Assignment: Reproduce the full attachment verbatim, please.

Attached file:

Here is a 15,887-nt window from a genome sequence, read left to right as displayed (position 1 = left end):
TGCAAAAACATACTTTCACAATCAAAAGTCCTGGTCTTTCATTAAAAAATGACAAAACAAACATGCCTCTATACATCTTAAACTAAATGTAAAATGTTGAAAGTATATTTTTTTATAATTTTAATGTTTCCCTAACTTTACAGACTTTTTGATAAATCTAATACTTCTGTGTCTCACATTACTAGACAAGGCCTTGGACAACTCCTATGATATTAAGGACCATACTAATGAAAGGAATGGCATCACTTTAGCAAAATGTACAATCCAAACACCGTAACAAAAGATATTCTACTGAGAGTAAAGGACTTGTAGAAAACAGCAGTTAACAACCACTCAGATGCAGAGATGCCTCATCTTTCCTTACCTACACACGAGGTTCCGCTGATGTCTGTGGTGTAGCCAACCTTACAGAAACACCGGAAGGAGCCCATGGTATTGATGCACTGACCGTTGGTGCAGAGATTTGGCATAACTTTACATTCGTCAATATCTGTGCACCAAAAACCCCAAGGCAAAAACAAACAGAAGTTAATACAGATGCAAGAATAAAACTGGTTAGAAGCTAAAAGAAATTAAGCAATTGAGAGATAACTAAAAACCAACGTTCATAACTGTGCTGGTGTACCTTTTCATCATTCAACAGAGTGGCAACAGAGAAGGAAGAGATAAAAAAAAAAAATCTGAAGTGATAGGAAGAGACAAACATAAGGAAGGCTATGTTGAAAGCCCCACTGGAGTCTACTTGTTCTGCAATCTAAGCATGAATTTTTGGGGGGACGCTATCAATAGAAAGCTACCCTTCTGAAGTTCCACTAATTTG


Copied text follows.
Here is a 15,887-nt window from a genome sequence, read left to right as displayed (position 1 = left end):
TGCAAAAACATACTTTCACAATCAAAAGTCCTGGTCTTTCATTAAAAAATGACAAAACAAACATGCCTCTATACATCTTAAACTAAATGTAAAATGTTGAAAGTATATTTTTTTATAATTTTAATGTTTCCCTAACTTTACAGACTTTTTGATAAATCTAATACTTCTGTGTCTCACATTACTAGACAAGGCCTTGGACAACTCCTATGATATTAAGGACCATACTAATGAAAGGAATGGCATCACTTTAGCAAAATGTACAATCCAAACACCGTAACAAAAGATATTCTACTGAGAGTAAAGGACTTGTAGAAAACAGCAGTTAACAACCACTCAGATGCAGAGATGCCTCATCTTTCCTTACCTACACACGAGGTTCCGCTGATGTCTGTGGTGTAGCCAACCTTACAGAAACACCGGAAGGAGCCCATGGTATTGATGCACTGACCGTTGGTGCAGAGATTTGGCATAACTTTACATTCGTCAATATCTGTGCACCAAAAACCCCAAGGCAAAAACAAACAGAAGTTAATACAGATGCAAGAATAAAACTGGTTAGAAGCTAAAAGAAATTAAGCAATTGAGAGATAACTAAAAACCAACGTTCATAACTGTGCTGGTGTACCTTTTCATCATTCAACAGAGTGGCAACAGAGAAGGAAGAGATAAAAAAAAAAAATCTGAAGTGATAGGAAGAGACAAACATAAGGAAGGCTATGTTGAAAGCCCCACTGGAGTCTACTTGTTCTGCAATCTAAGCATGAATTTTTGGGGGGACGCTATCAATAGAAAGCTACCCTTCTGAAGTTCCACTAATTTG